Like the small-town mayor who suddenly finds herself running an entire state, our ambitions for Stack Overflow keep growing. Our original idea of making the Internet a better place to get expert answers to your programming questions suddenly seemed too small. Programming questions? We asked. Why just programming questions? Why not every question under the sun? And who says we can’t run for Vice President of the United States of America?

We tried making our software available as a hosted white label product called Stack Exchange. We thought that other people would create awesome sites on every imaginable topic. Some people did (yay!), but it wasn’t the flood of high quality sites we were hoping for.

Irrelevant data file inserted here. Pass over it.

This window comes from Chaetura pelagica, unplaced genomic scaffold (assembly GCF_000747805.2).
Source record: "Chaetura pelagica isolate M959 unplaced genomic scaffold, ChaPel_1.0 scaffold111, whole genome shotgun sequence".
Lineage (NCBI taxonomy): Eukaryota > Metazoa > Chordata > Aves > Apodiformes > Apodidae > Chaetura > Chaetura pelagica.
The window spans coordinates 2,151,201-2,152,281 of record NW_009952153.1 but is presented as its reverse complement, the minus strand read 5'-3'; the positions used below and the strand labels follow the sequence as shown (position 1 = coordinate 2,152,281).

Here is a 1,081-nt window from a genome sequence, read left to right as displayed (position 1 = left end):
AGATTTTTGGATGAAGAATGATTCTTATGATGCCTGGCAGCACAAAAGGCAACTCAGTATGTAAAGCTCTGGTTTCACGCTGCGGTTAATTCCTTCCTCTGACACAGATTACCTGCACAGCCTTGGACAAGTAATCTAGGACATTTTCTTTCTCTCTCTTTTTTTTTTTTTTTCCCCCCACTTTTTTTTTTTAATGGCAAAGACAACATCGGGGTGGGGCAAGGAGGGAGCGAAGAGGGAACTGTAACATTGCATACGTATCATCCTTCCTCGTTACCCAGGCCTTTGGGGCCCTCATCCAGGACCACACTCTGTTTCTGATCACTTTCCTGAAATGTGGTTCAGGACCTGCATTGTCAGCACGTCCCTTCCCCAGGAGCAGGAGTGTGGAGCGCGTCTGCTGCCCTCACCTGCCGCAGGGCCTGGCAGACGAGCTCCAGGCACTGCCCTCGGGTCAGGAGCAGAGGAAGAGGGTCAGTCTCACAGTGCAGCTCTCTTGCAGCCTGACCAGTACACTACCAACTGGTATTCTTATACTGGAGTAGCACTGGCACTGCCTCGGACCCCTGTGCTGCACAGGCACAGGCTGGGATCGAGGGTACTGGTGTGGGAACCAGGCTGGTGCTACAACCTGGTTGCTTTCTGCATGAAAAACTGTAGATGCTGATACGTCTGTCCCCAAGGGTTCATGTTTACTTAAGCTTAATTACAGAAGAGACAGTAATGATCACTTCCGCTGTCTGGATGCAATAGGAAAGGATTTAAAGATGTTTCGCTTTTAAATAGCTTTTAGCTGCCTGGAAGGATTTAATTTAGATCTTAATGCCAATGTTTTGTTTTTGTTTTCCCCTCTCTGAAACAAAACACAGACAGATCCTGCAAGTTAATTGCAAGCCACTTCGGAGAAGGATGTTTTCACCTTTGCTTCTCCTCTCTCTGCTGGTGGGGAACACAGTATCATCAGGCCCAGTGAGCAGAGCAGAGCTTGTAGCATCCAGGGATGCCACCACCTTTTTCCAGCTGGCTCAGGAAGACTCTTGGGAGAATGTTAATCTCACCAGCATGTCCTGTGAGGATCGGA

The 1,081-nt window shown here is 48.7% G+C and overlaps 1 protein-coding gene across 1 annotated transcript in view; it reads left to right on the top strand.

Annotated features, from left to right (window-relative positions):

So we’re making a few changes. Briefly:

  1. Stack Exchange will now be free.
  2. We’re changing the way that new Stack Exchange sites are created to move to a more democratic, community process.
  3. The content of these new, community-created Stack Exchange sites will be publically owned under a Creative Commons license, instead of being owned by individuals or businesses.

If you’ve already created a Stack Exchange site, be sure to read the announcement in more detail to hear about our transition plan. Don’t be alarmed; we’d never do anything to mess with Stack Exchange sites that are already working.

Read all the details on the StackExchange Blog.

Raising money for StackOverflow

A few people heard me on This Week in Startups (starting at 15:45) asking Jason if we should take money from the first VC who fell into our laps, or spend time doing the Sand Hill Road rounds, meeting more VCs, and doing a road show for the other firms that might be interested in investing.